Maignan responds to Genoa president who labelled tackle as ‘murderous’

By Isak Möller -

Mike Maignan was sent off in the game between AC Milan and Genoa last night after an unfortunate incident towards the end. The goalkeeper has now responded to Alberto Zangrillo, who called the challenge ‘murderous’.

Maignan came off his line to clear a dangerous pass and managed to head it away, clearly getting the ball. However, prior to actually making contact with the ball, he hit Ekuban in the chest/throat area with his knee.

The red card was clear and after VAR check, Maignan was sent off. Ekuban was able to play the rest of the game, so there was no serious harm done. Despite this, Genoa president Alberto Zangrillo tried to create controversy after the game: “Maignan’s challenge was murderous, I say this as a doctor,” he stated.

Maignan has now responded to the words of Zangrillo on his Instagram, stating that the president should be more careful with his words, especially when talking about stuff such as murder.

“Zangrillo! Words have a meaning. What happened yesterday was an act of risk, perhaps a deplorable act of risk, but in no way a case of ‘murder.’ I wish you the best in the future and hope you never have to experience what you accused me of,” he wrote.

Tags AC Milan Mike Maignan Zangrillo


  1. Watch goalkeeper’s knees when they go out to catch a high ball, the knee is always bent & high. Maignan did that naturally yesterday with no bad intentions at all. As a fact, he won & played the ball with his head.

    1. The tackle was ‘murderous’ and the goal was ‘treacherous’, let’s go 💯 Shakespeare, because surely Zangrillo is not basing his comments on fact but rather dramatic fiction!

    2. im sure there was no malice intended by maignan but the genoa player could have easiy lost several of his teeth and ended up with a broken jaw in the process as the frenchman pretty much knees his jaw. For me this incident is somewhat reminescent of schumachers 1982 performance where he knocked out a player unconsicous and who also lost some teeths even though the german seemingly did it deliberately which obviously makes it a completely different matter than what we saw yesterday but still its kinda in the same vein.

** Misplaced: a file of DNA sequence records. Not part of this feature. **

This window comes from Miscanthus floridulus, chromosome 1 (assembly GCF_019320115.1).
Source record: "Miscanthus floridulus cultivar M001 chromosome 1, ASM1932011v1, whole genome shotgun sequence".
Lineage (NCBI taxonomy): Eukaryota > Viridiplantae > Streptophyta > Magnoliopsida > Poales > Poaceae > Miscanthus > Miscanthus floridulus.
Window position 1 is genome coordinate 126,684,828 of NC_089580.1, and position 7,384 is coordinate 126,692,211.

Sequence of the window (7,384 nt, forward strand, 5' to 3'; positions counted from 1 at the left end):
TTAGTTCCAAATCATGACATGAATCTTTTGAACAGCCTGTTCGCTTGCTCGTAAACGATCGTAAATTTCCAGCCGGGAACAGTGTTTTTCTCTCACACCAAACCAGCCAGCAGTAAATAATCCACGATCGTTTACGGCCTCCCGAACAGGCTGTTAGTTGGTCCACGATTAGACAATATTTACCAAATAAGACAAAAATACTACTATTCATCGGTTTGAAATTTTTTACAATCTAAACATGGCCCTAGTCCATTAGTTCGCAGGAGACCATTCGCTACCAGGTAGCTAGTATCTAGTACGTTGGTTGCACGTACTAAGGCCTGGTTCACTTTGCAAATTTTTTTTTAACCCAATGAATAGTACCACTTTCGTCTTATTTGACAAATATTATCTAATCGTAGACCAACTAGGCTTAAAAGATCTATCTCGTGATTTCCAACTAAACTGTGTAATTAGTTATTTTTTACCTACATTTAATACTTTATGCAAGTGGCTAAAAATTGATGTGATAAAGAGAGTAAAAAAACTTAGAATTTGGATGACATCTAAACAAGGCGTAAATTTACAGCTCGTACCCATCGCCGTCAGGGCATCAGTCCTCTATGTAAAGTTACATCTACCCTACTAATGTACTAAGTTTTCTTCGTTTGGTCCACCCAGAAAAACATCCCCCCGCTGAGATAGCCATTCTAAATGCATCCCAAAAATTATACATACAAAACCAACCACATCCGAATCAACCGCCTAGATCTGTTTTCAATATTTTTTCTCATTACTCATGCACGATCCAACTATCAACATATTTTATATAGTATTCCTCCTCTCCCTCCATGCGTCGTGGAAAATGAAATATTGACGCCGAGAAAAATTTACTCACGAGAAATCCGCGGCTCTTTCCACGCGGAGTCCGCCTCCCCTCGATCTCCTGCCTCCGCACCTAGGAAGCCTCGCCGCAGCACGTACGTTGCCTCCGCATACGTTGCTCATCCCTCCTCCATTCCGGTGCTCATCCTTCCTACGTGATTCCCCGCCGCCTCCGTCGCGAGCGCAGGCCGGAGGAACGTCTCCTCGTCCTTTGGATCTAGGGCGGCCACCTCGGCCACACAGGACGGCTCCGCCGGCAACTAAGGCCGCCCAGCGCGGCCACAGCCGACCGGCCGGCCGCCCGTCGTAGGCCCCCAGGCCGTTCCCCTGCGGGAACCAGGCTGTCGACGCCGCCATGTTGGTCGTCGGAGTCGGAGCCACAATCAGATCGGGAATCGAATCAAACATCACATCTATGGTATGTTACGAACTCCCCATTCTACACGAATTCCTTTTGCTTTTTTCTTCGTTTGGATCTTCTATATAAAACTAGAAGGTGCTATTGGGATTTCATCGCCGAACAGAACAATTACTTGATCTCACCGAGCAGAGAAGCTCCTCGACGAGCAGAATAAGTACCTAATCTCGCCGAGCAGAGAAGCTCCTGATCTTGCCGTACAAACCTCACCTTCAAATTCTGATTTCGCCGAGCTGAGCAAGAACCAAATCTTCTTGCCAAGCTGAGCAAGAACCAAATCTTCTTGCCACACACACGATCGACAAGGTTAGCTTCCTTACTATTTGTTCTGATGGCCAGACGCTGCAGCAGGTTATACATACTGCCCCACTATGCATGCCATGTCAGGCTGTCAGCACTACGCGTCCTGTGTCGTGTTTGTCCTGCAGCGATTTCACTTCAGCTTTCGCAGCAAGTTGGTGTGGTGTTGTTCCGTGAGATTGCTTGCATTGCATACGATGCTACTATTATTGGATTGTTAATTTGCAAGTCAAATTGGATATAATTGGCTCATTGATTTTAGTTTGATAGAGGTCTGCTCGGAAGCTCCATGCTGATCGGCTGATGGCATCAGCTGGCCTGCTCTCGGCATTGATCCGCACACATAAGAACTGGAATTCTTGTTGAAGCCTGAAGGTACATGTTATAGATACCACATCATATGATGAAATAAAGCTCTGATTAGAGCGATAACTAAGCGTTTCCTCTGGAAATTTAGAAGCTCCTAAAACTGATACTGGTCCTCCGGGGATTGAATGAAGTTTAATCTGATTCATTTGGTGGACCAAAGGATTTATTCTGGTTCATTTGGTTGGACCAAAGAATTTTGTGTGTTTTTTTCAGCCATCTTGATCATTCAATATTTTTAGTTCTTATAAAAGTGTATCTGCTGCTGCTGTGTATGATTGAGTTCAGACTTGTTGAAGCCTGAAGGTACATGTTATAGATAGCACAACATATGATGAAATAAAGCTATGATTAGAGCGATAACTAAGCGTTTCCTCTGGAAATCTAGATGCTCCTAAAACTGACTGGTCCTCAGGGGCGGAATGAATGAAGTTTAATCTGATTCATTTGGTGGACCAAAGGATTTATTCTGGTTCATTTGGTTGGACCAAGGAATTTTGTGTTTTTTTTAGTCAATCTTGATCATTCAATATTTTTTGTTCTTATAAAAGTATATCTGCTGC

3. @Frank exactly. It’s typical of how goalkeepers jump. Try explaining that to the people here that don’t play any football

  2. It is clear from the direction of Mike’ head and more significantly his eyes that he is just focused on the ball his knee being there is his bodies natural movement and the strikers is the one who is putting himself at risk with what some may call brave and others may call it foolishness and Mike can not be held responsible for the striker acting brave/foolishly and the referee should not have awarded a red card on account of this, a yellow card & a free kick would have been more than enough.

    Also, Genoa themselves played a very physical game based on muscle rather then football and yes that has nothing to do with the Mike incident but the Zangrillo should be making his comments in context of the needless over physicality shown by Genoa and not making them out to be victims.

    But great 3 points and this game will bond the players limitlessly and that is a feather in Pioli’s cap and a great push for us.

    1. Not a red card ? no offense but are you bonkers, its clear as day.
      Goalkeepers are generally given some leeway in regard of protection but that doesnt strecth to outside of the penalty box.
      Glad we won though but maignan deffently was the culprit in that situation and fully deserved to get shown the red card.

      1. It’s unfortunate because it’s a clear “goalkeeper’s jump”. Keepers often go up for the ball with one knee up for protection. Because football has double standards and tackles that are considered fouls outside the area are sometimes not considered fouls when they occur inside the area (i.e. no penalty called), the same has been applied to this jump. If this had been inside the area there would have been no foul and no red.